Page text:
The thing is, when you do that to other kids your age, they just get passive-aggressive and start ostracizing you. They don’t say “excuse me, but I hate it when you try to order me about.” They just ignore you, or call you bossy, or start being mean in retaliation. I know this because if she gets this trait from anywhere – she gets it from me. Life as a would-be child tyrant was not a bowl of cherries when I was growing up.

So I had this little chat with her on the way home… about how asking someone to do something nicely tends to get better results than ordering them to do something. And how no one really likes being bossed around – especially not by their friends. And how GeekMommy knows this as she had the same problem as a little girl – just ask her Uncle J, who will confirm that GeekMommy tried very hard to order her older brother about as children and it never worked and only made him angry.

So far, despite many attempts to get this point across nicely, it seems to be falling on deaf ears. At first, she apologized to me. I said “no, I don’t want an apology, I’m just trying to save you a world of heartache sweetheart… I just want you to be happy and liked and have fun with your friends…” Then she told me that she liked being bossy, it was good. Argh.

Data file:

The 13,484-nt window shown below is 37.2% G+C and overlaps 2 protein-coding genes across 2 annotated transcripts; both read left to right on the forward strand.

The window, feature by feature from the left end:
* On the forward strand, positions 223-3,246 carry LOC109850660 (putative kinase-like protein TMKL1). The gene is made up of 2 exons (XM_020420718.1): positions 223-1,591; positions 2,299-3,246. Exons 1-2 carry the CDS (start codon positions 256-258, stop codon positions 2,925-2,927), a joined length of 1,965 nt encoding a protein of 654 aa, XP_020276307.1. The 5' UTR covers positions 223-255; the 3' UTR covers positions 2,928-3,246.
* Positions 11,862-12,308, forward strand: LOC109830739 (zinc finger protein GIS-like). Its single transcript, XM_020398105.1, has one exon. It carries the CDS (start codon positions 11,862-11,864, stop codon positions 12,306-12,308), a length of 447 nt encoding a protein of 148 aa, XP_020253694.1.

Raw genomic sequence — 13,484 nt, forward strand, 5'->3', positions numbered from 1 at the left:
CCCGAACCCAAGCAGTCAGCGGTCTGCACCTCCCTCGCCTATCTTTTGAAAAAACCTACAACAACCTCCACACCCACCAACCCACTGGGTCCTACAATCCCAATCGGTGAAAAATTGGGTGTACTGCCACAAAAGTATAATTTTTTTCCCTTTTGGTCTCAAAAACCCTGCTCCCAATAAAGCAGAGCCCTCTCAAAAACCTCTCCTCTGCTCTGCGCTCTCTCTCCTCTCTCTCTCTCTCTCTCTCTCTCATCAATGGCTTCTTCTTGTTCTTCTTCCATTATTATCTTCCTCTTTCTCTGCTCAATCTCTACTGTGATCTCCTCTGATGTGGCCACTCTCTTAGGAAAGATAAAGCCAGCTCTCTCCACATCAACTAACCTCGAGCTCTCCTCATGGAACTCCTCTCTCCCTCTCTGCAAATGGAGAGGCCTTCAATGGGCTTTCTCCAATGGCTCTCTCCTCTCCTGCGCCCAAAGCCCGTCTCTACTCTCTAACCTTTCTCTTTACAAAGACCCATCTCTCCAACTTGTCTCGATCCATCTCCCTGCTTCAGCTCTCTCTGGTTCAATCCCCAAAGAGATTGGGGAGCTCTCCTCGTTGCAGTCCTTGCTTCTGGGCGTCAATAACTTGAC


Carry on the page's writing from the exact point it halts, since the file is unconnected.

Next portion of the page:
I think I finally got through to her best when I said “Listen, Buttercup, there are only 3 beings in the world you are presently the boss of: you, the dog, and the kitten we just got you – although those last two won’t necessarily do what you want them to do either.” She asked me, “but what about the other cat Mommy?” and I told her no one is the boss of the other cat… that’s just how cats are.

Still, how do I head this one off at the pass?

I don’t want to quash her little spirit – but I already know the heartache that this path has in store for her. The tighter you cling to some illusion of control over other children, the more they wriggle away in annoyance. My own mom never did anything to help me change this behavior in myself – heck, I don’t think I even started to change that really until I met GeekDaddy – so I have no idea how one parents this issue.

Help? Thoughts, suggestions, and prayers welcome!


~ by Lucretia on February 5, 2008.

6 Responses to “You’re Not the Boss of Me. You’re Not the “Teller of Me What to Do”!!”

  1. One suggestion, since you have a captive audience with Trixie in the car many times a week, why not ask Trixie (in front of Buttercup) how it makes her feel when Buttercup bosses her around. If you make a safe environment for discussion and if Trixie truly can take or leave the friends (I know the type) then you may get a helpful answer out of her that will impact your daughter.

    Just a thought.

    Good luck!

  2. Good suggestion – but I’ve done that in the past – and T is one of those ‘oh she of little words’ – head nods and shakes… then she can’t take the seriousness of it and bursts out with something like “did you see the cat butt?” and they both laugh and so much for that! :P

    5 y.o. mentality. Sigh.

  3. okay love, I am going to really stick my foot in it. I will take full responsibility for the mess I am about to make.